• Many territories, such as the United Kingdom, Ireland, Taiwan, Japan, Hawaii, Mauritius, Barbados and Guam, are free of rabies, although there may be a very low prevalence of rabies among bats in the UK
  • New Zealand and Australia have never had rabies.[3] However, in Australia, the Australian Bat Lyssavirus occurs normally in both insectivorous and fruit eating bats (flying foxes) from most mainland states. Scientists believe it is present in bat populations throughout the range of flying foxes in Australia

Countries and political units reporting no indigenous cases of rabies during 2005:

Countries and political units reporting no indigenous cases of rabies during 2005


Age

  • Worldwide, children under 15 years of age have a higher rabies exposure risk, and most exposures are from dog bites[9]

Case-mortality rate

  • Worldwide, 55,000 human deaths occur annually from rabies, with 56 % of deaths estimated to occur in Asia and 44 % in Africa[10]
  • An estimated 31,000 human deaths due to rabies occur annually in Asia, with the majority (around 20,000 occuring in India)[11][12][13]
  • More than 99% of all human deaths from rabies occur in Africa, Asia, South America and India which report thirty thousand deaths annually.[14] One of the sources of recent flourishing of rabies in the East Asia is the pet boom. China introduced the "One-dog policy" in November 2006 to control the problem.[15]
  • The number of human rabies deaths in the United States attributed to rabies has been steadily declining since the 1970’s thanks to animal control and vaccination programs, successful outreach programs, and the availability of modern rabies biologics
Region Country Case-mortality rate per 100,000 patients
Asia Bangladesh 1.1 - 1.8
Bhutan 2.7 - 7.5
Cambodia 2.8 - 11.5

Non-human rabies

Cases of animal rabies in the United States in 2001
Wild Animals

Wild animals accounted for 93% of reported cases of rabies in 2001. Raccoons continued to be the most frequently reported rabid wildlife species (37.2% of all animal cases during 2001), followed by skunks (30.7%), bats (17.2%), foxes (5.9%), and other wild animals, including rodents and lagomorphs (0.7%). Reported cases in raccoons and foxes decreased 0.4% and 3.5% respectively from the totals reported in 2000. Reported cases in skunks, and bats increased 2.6%, and 3.3% respectively from the totals reported in 2000.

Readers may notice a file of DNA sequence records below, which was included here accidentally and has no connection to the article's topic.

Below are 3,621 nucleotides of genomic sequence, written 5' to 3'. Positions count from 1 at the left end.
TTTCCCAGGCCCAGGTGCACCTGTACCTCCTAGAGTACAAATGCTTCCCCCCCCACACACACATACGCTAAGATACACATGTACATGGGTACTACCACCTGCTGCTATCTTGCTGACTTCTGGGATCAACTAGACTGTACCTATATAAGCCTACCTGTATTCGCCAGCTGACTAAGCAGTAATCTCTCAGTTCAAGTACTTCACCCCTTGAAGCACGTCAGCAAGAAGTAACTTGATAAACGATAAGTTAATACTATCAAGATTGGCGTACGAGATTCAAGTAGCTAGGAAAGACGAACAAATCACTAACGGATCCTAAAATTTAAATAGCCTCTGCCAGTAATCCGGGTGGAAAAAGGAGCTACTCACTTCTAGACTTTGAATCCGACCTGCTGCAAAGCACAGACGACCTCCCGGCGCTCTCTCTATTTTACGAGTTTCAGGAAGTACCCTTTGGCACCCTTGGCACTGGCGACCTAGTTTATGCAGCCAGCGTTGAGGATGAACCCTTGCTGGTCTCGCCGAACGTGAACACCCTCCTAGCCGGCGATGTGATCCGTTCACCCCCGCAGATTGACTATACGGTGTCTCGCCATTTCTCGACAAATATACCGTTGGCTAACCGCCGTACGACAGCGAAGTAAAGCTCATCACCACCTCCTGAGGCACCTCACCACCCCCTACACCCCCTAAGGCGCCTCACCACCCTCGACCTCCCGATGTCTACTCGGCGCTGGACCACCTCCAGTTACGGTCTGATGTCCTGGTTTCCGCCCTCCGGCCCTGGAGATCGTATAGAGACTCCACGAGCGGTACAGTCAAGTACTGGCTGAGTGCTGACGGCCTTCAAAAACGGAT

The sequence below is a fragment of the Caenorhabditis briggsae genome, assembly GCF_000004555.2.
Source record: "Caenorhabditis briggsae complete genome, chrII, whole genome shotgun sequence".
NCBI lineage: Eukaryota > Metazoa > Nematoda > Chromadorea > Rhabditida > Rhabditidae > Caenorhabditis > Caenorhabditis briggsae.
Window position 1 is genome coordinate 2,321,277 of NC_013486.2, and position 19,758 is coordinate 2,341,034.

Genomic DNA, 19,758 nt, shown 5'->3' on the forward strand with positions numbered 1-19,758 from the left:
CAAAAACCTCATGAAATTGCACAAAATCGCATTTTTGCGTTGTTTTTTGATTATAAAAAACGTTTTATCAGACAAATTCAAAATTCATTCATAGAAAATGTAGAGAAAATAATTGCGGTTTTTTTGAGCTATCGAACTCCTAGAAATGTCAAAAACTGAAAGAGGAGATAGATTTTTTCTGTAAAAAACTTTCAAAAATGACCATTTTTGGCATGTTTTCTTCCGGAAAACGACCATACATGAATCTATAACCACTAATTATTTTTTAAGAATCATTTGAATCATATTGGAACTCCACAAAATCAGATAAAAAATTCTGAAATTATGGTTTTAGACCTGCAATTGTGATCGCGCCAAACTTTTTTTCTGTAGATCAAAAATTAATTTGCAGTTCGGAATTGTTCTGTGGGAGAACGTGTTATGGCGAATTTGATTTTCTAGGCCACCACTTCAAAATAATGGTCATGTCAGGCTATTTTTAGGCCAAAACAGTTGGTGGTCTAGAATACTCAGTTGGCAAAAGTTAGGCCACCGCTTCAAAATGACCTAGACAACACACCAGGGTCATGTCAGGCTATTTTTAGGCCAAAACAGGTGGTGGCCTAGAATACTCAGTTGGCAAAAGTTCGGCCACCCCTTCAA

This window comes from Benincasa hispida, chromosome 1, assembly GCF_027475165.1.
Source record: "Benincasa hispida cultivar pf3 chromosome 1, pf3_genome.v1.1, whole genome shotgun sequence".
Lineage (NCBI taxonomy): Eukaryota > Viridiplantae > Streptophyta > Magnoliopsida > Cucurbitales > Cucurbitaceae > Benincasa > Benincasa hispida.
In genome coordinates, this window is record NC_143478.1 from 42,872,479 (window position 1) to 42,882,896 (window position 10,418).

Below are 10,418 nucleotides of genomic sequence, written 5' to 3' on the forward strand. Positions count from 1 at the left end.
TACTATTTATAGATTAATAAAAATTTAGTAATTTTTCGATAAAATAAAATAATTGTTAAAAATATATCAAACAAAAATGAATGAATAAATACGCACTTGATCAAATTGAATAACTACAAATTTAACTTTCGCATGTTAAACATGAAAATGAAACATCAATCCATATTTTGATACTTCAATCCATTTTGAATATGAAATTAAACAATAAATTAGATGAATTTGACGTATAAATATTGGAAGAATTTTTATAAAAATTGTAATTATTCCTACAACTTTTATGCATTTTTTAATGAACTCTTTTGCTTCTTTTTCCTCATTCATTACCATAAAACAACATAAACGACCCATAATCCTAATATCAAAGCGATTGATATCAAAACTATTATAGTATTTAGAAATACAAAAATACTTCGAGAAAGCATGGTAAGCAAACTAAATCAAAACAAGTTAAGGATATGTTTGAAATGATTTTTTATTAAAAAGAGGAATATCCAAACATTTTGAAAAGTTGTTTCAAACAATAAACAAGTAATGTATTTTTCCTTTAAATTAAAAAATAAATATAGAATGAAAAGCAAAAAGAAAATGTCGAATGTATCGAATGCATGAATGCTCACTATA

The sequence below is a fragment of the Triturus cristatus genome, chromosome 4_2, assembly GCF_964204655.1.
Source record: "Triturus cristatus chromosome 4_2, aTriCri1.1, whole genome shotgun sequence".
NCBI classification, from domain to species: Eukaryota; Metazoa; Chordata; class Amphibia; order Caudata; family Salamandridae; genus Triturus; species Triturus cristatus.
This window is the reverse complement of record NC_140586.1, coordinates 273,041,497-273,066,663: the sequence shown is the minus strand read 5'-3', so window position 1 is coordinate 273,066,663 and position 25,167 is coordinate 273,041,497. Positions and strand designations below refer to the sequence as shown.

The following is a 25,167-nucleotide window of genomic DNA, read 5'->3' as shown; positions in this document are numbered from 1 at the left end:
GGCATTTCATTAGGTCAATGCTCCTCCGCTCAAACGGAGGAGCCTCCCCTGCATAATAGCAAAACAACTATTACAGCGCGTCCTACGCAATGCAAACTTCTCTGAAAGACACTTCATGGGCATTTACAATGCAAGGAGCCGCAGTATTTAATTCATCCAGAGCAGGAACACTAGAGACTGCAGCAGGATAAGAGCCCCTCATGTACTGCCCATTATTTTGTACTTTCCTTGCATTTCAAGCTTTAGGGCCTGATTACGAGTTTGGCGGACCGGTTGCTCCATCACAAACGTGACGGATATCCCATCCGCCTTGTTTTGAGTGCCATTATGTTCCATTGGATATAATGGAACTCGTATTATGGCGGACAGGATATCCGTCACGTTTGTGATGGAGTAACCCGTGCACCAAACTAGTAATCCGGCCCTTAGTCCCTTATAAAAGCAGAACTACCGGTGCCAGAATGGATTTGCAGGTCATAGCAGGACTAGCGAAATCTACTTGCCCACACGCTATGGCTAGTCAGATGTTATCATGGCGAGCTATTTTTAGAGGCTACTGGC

Outbreaks of rabies infections in terrestrial mammals like raccoons, skunks, foxes, and coyotes are found in broad geographic regions across the United States. Geographic boundaries of currently recognized reservoirs for rabies in terrestrial mammals are shown on the map below.

Domestic Animals

Domestic species accounted for 6.8% of all rabid animals reported in the United States in 2001. The number of reported rabid domestic animals decreased 2.4% from the 509 cases reported in 2000 to 497 in 2001.

In 2001, cases of rabies in cats increased 8.4%, whereas those in dogs, cattle, horses, sheep and goats, and swine decreased 21.9%, 1.2%, 1.9% and 70.0% respectively compared with those reported in 2000. Rabies cases in cats continue to be more than twice as numerous as those in dogs or cattle. Pennsylvania reported the largest number of rabid domestic animals for any state, followed by New York.

References

  1. "apps.who.int" (PDF).
  2. Hampson K, Coudeville L, Lembo T, Sambo M, Kieffer A, Attlan M, Barrat J, Blanton JD, Briggs DJ, Cleaveland S, Costa P, Freuling CM, Hiby E, Knopf L, Leanes F, Meslin FX, Metlin A, Miranda ME, Müller T, Nel LH, Recuenco S, Rupprecht CE, Schumacher C, Taylor L, Vigilato MA, Zinsstag J, Dushoff J (2015). "Estimating the global burden of endemic canine rabies". PLoS Negl Trop Dis. 9 (4): e0003709. doi:10.1371/journal.pntd.0003709. PMC 4400070. PMID 25881058.
  3. "CDC - Rabies Surveillance in the U.S.: Human Rabies - Rabies".
  4. Zhang YZ, Xiong CL, Xiao DL, Jiang RJ, Wang ZX, Zhang LZ, Fu ZF (2005). "Human rabies in China". Emerging Infect. Dis. 11 (12): 1983–4. doi:10.3201/eid1112.040775. PMC 3367615. PMID 16485502.
  5. "WHO | Human rabies in India: a problem needing more attention".
  6. "Incidence of Rabies in Humans and Domestic Animals and People's Awareness in North Gondar Zone, Ethiopia".
  7. "WHO | Epidemiology and burden of disease".
  8. "CDC - Rabies Surveillance in the U.S.: Human Rabies - Rabies".
  9. "WHO | Rabies".
  10. "WHO | Rabies".
  11. "WHO | Rabies".
  12. "WHO | Human rabies in India: a problem needing more attention".
  13. Dutta JK (1999). "Human rabies in India: epidemiological features, management and current methods of prevention". Trop Doct. 29 (4): 196–201. doi:10.1177/004947559902900404. PMID 10578630.
  14. "Rabies vaccine". WHO - Immunization, Vaccines and Biologicals. Retrieved 2006-04-20.
  15. The Toronto Star "China cracks down on rabid dog menace"